Why Are HMO Lettings Different From Other Property Lettings?

May 13, 2024 | Blog | 0 comments

As a prospective landlord you may be wondering whether to invest in a single-family dwelling or a HMO property While both options offer their own benefits and drawbacks, there are some significant differences between the two that you need to be aware of before you decide to go down the road of HMO property management in England.

First, let’s get back to basics.

What Are HMOs?

HMOs (Houses of Multiple Occupation) are properties housing three tenants or more forming more than a single household and sharing kitchen, bathroom, or toilet facilities. Properties housing at least five tenants are “large HMOs” and they require a license to operate.

Can I Let Any Property Out As An HMO?

One of the biggest differences between HMO and single-family rentals is that virtually all residential properties (except leasehold properties with a lease containing no letting clauses) can be rented out as a single-family dwelling. However, not all properties are able to be let out as HMOs.

Planning And Licensing

Single-let properties require no licence to be let out. When it comes to HMOs, large properties housing five or more individuals must be licensed under national law, while local authorities may require smaller HMOs to be licensed too. Planning permission may also be required for a change of use when renting out a property as a HMO in England, something that is not applicable to single household lets. Since each council area has its own controls regarding planning and licensing, it’s important to contact your local housing department for clarification of the rules before making your investment.

Regulations And Safety For HMO Lettings vs Traditional Lettings

There are numerous rules governing all rental properties and health and safety standards, but HMO lettings regulations and compliance requirements are more onerous.

For a single let, a risk assessment must be carried out, furnishings provided by the landlord must have a fire safe label, working smoke alarms must be fitted on all floors, and clear escape route access must be available.

All these regulations apply to HMOs along with extra requirements including:

  • Installation of smoke alarms in every individual unit
  • Installation of fire doors with closers
  • Installation of an interconnected, main-powered fire alarm
  • The provision of fire extinguishers for each floor.
  • A risk assessment in writing must also be provided for licensed properties.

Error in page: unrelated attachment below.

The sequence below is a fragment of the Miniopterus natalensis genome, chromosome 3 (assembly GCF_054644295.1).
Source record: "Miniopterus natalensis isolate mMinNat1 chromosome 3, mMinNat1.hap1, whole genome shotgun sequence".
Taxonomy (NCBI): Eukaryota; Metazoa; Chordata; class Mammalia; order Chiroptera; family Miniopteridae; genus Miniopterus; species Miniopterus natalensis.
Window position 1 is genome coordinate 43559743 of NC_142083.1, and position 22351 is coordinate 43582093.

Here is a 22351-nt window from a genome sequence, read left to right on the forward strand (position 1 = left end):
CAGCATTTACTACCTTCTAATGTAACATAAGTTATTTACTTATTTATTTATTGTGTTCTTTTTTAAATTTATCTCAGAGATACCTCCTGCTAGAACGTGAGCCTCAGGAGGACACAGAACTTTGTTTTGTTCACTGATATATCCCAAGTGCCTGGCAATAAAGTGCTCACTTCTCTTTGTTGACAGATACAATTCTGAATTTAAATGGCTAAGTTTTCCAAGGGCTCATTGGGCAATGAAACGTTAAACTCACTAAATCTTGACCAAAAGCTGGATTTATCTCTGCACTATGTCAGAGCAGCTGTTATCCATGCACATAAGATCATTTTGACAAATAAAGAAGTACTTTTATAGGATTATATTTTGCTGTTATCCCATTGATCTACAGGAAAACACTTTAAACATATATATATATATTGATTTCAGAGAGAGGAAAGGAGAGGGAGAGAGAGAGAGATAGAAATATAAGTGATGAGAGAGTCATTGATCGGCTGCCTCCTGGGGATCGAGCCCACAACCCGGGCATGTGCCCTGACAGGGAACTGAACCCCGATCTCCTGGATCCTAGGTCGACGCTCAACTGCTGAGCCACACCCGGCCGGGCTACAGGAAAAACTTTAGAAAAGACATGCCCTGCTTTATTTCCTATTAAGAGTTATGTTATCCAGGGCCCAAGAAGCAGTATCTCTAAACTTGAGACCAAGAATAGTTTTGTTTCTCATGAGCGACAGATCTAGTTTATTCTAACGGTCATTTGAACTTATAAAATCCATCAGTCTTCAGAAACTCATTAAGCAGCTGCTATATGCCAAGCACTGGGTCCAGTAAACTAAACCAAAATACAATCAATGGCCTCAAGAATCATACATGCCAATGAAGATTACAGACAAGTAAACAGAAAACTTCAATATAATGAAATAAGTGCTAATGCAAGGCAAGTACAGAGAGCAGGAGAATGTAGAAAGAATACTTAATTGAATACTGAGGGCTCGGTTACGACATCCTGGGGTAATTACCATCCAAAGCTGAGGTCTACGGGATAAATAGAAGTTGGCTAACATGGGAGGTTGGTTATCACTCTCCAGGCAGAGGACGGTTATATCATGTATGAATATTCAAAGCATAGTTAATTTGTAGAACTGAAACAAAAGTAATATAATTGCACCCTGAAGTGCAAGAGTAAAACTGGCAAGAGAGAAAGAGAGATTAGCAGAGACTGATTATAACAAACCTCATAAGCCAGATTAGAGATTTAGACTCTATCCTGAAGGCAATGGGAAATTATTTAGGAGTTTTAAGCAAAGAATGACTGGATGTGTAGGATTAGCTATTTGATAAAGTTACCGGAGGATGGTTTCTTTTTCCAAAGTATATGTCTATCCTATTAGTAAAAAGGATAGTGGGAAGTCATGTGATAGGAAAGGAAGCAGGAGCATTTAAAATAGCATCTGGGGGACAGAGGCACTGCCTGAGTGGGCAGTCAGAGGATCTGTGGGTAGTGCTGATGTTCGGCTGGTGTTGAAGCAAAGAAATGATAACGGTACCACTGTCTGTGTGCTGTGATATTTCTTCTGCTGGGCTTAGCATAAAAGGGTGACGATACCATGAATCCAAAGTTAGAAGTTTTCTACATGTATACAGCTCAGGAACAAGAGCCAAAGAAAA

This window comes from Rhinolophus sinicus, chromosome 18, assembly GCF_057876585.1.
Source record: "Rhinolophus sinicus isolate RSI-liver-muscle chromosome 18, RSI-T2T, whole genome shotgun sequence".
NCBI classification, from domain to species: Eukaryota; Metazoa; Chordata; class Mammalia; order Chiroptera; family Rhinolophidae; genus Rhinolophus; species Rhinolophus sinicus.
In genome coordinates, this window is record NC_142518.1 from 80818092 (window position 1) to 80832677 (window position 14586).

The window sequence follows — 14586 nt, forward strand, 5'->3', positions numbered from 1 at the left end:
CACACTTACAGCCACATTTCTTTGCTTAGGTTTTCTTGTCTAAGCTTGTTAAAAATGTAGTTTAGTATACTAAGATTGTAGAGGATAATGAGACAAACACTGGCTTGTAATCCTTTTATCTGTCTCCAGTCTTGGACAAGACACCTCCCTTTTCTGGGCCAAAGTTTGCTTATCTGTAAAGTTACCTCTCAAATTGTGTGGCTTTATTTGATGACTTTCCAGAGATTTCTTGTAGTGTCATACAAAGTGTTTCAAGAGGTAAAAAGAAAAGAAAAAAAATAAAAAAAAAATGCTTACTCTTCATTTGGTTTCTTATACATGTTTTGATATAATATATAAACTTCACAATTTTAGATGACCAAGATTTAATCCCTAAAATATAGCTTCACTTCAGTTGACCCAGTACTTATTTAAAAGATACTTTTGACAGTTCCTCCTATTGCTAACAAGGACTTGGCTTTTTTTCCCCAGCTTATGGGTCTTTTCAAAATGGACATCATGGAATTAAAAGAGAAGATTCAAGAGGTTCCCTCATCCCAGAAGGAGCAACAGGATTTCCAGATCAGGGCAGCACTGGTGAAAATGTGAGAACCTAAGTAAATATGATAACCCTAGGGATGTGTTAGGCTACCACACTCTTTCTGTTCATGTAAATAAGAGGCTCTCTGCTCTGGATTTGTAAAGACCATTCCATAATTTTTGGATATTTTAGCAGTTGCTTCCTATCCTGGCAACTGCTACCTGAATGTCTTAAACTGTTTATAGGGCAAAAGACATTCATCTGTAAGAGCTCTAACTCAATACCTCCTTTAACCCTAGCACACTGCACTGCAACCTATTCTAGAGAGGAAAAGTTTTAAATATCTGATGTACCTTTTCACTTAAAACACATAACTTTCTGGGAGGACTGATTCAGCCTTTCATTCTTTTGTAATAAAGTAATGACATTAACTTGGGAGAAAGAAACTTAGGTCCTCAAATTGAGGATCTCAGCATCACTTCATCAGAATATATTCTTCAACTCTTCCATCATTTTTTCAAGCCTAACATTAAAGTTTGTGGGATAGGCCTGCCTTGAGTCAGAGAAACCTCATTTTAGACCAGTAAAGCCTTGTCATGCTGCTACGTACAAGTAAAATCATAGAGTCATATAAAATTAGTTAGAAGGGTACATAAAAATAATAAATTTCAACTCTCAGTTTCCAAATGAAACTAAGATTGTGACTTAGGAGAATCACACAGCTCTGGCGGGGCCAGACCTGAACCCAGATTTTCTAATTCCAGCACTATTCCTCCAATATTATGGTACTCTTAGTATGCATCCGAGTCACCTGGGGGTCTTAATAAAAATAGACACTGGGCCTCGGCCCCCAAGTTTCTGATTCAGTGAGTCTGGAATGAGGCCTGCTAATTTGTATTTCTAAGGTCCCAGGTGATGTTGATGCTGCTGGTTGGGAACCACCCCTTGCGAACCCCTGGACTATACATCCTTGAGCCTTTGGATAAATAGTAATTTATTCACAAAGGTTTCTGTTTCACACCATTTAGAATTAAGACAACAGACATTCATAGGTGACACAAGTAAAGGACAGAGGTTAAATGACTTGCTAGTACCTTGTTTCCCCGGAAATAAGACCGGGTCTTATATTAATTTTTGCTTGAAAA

There may be local authority requirements to comply with as well as these national regulations, so checking with the housing department in England is crucial.

Management And Maintenance Requirements

All rental properties require a certain amount of maintenance and management. All rental homes must be maintained in a good condition and dealing with emails and phone calls from tenants throughout their tenancy is part of the deal.

HMOs, however, come with higher maintenance and management demands. Tenants move out and in at various times and there’s likely to be a higher turnover of tenants which results in more enquiries, advertising, and viewings.

Maintenance costs will also be higher since HMO communal areas are shared, meaning that they are not the exclusive responsibility of any one tenant. For every room, cleaning must be done in between lets and inventories completed for each check in and out. Due to the larger number of people and higher turnover in a HMO, there is likely to be considerably more maintenance required. Appliances are likely to require replacement more frequently too due to the extra wear and tear.

What makes HMO lettings unique is the dynamic between the tenants. They can easily be from all walks of life and may or may not be familiar with each other before moving in. This can result in greater tensions between individuals and an even higher turnover due to disagreements between residents.

Investment And Returns

While the investment in a HMO, both upfront and over time, will probably be higher than that in a single-family dwelling, the potential rental yield can also be considerably higher. Rental income and your net returns can easily be twice as much as that you would receive for a single-family rental, even when considering the extra costs.

Voids are also less common with HMO properties. Since rooms are let individually, there’s less likely to be a month where the rental income fails to cover the costs.

There are many advantages to becoming a HMO landlord in England, but it isn’t always an easy task. Fortunately, with the right HMO property management company in England on board, you can enjoy all the benefits of HMO ownership without the tedious requirements of finding and vetting tenants, dealing with rent payments, and arranging maintenance.

Give the team at The HMO Network a call today on 01245 835859 or email us at beth@charlesdavidcasson.co.uk to find out more about how we can help you maximise your HMO rental profits.